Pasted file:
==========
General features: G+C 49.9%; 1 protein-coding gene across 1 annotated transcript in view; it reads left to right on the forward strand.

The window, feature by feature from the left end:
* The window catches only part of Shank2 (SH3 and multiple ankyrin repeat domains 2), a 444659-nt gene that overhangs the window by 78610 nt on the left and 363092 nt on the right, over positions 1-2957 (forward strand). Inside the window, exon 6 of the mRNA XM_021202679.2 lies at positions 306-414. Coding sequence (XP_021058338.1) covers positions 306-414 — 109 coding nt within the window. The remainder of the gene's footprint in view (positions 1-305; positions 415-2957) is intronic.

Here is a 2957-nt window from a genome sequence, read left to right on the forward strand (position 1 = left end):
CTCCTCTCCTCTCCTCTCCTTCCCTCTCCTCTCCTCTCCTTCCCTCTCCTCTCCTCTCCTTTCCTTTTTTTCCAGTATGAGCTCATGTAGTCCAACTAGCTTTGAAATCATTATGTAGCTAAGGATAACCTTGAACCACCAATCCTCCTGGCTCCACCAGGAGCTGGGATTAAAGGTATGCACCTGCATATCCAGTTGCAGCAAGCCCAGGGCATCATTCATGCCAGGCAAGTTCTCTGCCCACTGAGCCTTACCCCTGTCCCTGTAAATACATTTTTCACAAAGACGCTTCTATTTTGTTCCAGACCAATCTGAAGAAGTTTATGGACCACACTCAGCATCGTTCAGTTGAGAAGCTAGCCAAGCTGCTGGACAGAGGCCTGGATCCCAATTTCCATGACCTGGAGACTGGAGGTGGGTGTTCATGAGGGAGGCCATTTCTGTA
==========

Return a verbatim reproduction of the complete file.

General features: G+C 49.9%; 1 protein-coding gene across 1 annotated transcript in view; it reads left to right on the forward strand.

The window, feature by feature from the left end:
* The window catches only part of Shank2 (SH3 and multiple ankyrin repeat domains 2), a 444659-nt gene that overhangs the window by 78610 nt on the left and 363092 nt on the right, over positions 1-2957 (forward strand). Inside the window, exon 6 of the mRNA XM_021202679.2 lies at positions 306-414. Coding sequence (XP_021058338.1) covers positions 306-414 — 109 coding nt within the window. The remainder of the gene's footprint in view (positions 1-305; positions 415-2957) is intronic.

Here is a 2957-nt window from a genome sequence, read left to right on the forward strand (position 1 = left end):
CTCCTCTCCTCTCCTCTCCTTCCCTCTCCTCTCCTCTCCTTCCCTCTCCTCTCCTCTCCTTTCCTTTTTTTCCAGTATGAGCTCATGTAGTCCAACTAGCTTTGAAATCATTATGTAGCTAAGGATAACCTTGAACCACCAATCCTCCTGGCTCCACCAGGAGCTGGGATTAAAGGTATGCACCTGCATATCCAGTTGCAGCAAGCCCAGGGCATCATTCATGCCAGGCAAGTTCTCTGCCCACTGAGCCTTACCCCTGTCCCTGTAAATACATTTTTCACAAAGACGCTTCTATTTTGTTCCAGACCAATCTGAAGAAGTTTATGGACCACACTCAGCATCGTTCAGTTGAGAAGCTAGCCAAGCTGCTGGACAGAGGCCTGGATCCCAATTTCCATGACCTGGAGACTGGAGGTGGGTGTTCATGAGGGAGGCCATTTCTGTA